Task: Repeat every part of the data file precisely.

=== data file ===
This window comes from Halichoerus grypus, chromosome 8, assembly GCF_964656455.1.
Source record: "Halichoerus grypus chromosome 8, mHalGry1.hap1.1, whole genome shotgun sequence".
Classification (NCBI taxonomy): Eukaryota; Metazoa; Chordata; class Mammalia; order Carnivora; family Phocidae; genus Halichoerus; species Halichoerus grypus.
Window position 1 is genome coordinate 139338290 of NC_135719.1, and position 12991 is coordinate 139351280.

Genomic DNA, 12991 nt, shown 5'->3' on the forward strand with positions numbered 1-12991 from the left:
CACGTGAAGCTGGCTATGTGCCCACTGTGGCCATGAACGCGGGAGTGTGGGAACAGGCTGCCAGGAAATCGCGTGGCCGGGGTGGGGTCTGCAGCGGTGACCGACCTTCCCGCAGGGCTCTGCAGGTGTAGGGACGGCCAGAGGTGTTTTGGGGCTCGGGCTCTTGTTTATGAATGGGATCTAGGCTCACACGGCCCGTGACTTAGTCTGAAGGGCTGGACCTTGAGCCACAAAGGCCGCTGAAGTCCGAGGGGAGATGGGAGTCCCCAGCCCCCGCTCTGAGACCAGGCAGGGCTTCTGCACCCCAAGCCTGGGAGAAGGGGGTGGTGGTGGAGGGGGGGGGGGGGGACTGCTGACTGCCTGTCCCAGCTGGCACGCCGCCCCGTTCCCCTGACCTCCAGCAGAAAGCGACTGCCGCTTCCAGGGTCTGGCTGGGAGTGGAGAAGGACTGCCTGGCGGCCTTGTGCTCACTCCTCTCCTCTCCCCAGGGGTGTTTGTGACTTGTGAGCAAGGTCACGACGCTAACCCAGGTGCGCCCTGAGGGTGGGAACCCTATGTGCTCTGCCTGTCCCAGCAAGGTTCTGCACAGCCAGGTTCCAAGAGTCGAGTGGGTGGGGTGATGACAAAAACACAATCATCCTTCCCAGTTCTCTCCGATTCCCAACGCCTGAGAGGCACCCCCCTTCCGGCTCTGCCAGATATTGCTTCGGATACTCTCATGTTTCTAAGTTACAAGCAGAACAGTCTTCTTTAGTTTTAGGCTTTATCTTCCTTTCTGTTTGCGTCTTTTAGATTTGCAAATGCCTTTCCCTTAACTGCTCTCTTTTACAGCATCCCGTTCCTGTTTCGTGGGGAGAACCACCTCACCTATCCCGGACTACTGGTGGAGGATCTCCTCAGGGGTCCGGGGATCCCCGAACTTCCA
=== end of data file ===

This window comes from Halichoerus grypus, chromosome 8, assembly GCF_964656455.1.
Source record: "Halichoerus grypus chromosome 8, mHalGry1.hap1.1, whole genome shotgun sequence".
Classification (NCBI taxonomy): Eukaryota; Metazoa; Chordata; class Mammalia; order Carnivora; family Phocidae; genus Halichoerus; species Halichoerus grypus.
Window position 1 is genome coordinate 139338290 of NC_135719.1, and position 12991 is coordinate 139351280.

Genomic DNA, 12991 nt, shown 5'->3' on the forward strand with positions numbered 1-12991 from the left:
CACGTGAAGCTGGCTATGTGCCCACTGTGGCCATGAACGCGGGAGTGTGGGAACAGGCTGCCAGGAAATCGCGTGGCCGGGGTGGGGTCTGCAGCGGTGACCGACCTTCCCGCAGGGCTCTGCAGGTGTAGGGACGGCCAGAGGTGTTTTGGGGCTCGGGCTCTTGTTTATGAATGGGATCTAGGCTCACACGGCCCGTGACTTAGTCTGAAGGGCTGGACCTTGAGCCACAAAGGCCGCTGAAGTCCGAGGGGAGATGGGAGTCCCCAGCCCCCGCTCTGAGACCAGGCAGGGCTTCTGCACCCCAAGCCTGGGAGAAGGGGGTGGTGGTGGAGGGGGGGGGGGGGGACTGCTGACTGCCTGTCCCAGCTGGCACGCCGCCCCGTTCCCCTGACCTCCAGCAGAAAGCGACTGCCGCTTCCAGGGTCTGGCTGGGAGTGGAGAAGGACTGCCTGGCGGCCTTGTGCTCACTCCTCTCCTCTCCCCAGGGGTGTTTGTGACTTGTGAGCAAGGTCACGACGCTAACCCAGGTGCGCCCTGAGGGTGGGAACCCTATGTGCTCTGCCTGTCCCAGCAAGGTTCTGCACAGCCAGGTTCCAAGAGTCGAGTGGGTGGGGTGATGACAAAAACACAATCATCCTTCCCAGTTCTCTCCGATTCCCAACGCCTGAGAGGCACCCCCCTTCCGGCTCTGCCAGATATTGCTTCGGATACTCTCATGTTTCTAAGTTACAAGCAGAACAGTCTTCTTTAGTTTTAGGCTTTATCTTCCTTTCTGTTTGCGTCTTTTAGATTTGCAAATGCCTTTCCCTTAACTGCTCTCTTTTACAGCATCCCGTTCCTGTTTCGTGGGGAGAACCACCTCACCTATCCCGGACTACTGGTGGAGGATCTCCTCAGGGGTCCGGGGATCCCCGAACTTCCA